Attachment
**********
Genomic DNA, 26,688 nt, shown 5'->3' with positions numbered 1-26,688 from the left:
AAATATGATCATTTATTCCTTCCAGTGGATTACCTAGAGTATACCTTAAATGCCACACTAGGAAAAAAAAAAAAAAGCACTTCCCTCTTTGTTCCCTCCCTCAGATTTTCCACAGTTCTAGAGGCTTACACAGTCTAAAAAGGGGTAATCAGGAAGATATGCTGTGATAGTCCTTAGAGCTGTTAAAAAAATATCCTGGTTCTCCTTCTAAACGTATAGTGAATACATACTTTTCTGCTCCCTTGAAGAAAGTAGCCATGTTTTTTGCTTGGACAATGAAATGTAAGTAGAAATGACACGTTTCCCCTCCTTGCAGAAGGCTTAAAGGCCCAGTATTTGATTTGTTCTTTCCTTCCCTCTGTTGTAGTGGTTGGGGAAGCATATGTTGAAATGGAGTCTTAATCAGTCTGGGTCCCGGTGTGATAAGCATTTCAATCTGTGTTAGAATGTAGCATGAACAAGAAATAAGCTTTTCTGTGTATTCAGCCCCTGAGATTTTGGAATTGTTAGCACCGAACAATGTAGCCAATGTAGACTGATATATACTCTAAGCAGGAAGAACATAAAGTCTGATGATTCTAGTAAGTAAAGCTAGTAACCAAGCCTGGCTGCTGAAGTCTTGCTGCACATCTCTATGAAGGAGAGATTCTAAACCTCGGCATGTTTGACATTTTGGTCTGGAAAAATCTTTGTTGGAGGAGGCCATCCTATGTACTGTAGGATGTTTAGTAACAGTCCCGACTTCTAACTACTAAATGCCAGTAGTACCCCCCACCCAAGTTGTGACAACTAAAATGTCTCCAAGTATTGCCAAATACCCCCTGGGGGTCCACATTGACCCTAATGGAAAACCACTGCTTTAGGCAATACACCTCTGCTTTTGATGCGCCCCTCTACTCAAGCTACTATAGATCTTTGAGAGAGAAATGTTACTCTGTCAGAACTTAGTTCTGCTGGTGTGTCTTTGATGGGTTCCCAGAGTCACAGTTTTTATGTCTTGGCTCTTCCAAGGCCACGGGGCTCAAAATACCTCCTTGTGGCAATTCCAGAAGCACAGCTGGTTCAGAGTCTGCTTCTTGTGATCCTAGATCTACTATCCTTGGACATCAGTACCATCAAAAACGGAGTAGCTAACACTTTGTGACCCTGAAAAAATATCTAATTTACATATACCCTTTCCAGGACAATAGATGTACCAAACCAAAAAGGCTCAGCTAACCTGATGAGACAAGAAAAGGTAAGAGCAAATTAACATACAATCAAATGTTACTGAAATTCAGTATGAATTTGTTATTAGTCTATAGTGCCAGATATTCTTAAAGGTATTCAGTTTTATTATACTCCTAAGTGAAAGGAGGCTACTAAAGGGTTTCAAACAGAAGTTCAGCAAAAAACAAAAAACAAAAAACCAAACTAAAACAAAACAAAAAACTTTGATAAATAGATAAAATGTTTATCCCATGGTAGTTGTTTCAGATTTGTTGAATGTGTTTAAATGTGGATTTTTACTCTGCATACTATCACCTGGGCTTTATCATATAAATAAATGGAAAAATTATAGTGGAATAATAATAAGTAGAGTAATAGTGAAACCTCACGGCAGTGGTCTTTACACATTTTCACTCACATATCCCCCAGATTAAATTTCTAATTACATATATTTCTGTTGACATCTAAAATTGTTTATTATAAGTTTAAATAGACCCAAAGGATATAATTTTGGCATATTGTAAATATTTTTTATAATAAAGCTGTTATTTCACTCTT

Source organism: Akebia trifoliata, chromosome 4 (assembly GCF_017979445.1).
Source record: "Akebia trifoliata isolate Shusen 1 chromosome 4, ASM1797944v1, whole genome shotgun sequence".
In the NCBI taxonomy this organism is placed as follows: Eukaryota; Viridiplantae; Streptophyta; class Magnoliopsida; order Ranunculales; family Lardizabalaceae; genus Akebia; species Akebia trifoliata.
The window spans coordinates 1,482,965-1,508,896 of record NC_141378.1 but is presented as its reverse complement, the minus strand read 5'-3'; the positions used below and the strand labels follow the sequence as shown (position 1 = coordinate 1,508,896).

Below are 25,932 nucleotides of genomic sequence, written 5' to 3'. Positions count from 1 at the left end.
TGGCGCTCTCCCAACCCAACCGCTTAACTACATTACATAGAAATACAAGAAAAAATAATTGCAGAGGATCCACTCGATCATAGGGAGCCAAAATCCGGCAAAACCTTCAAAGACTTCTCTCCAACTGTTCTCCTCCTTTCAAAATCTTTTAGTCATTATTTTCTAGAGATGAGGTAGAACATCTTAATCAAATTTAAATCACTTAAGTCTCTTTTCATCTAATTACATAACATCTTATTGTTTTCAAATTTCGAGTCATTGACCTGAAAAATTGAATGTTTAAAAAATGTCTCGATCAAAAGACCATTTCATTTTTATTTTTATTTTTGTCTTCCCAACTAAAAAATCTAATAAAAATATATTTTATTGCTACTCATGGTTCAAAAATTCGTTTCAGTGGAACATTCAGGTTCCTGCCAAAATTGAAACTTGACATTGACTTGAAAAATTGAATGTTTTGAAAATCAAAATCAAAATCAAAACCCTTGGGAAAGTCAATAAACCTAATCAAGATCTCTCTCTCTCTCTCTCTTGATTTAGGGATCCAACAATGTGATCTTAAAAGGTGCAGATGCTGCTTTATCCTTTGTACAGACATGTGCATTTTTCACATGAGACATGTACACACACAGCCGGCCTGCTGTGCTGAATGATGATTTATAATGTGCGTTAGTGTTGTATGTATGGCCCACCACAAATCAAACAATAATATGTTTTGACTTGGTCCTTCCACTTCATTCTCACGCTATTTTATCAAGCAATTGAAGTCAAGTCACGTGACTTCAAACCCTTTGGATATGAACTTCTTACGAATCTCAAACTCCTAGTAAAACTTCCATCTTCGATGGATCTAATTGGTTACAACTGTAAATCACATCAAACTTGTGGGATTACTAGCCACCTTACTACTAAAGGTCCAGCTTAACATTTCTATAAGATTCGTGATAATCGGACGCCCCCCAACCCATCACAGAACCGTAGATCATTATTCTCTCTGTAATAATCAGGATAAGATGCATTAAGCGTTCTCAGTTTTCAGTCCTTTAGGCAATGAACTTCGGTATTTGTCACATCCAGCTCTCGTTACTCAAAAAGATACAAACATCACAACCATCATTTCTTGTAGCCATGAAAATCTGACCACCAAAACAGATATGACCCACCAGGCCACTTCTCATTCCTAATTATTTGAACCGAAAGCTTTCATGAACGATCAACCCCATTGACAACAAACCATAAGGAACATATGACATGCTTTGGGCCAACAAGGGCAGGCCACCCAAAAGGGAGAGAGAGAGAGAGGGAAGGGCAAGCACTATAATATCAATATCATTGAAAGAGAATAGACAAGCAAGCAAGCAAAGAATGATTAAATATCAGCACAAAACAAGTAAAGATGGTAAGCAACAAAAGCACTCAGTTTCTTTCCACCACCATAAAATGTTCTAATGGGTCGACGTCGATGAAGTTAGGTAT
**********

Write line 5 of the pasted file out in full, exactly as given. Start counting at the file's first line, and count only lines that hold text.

In the NCBI taxonomy this organism is placed as follows: Eukaryota; Viridiplantae; Streptophyta; class Magnoliopsida; order Ranunculales; family Lardizabalaceae; genus Akebia; species Akebia trifoliata.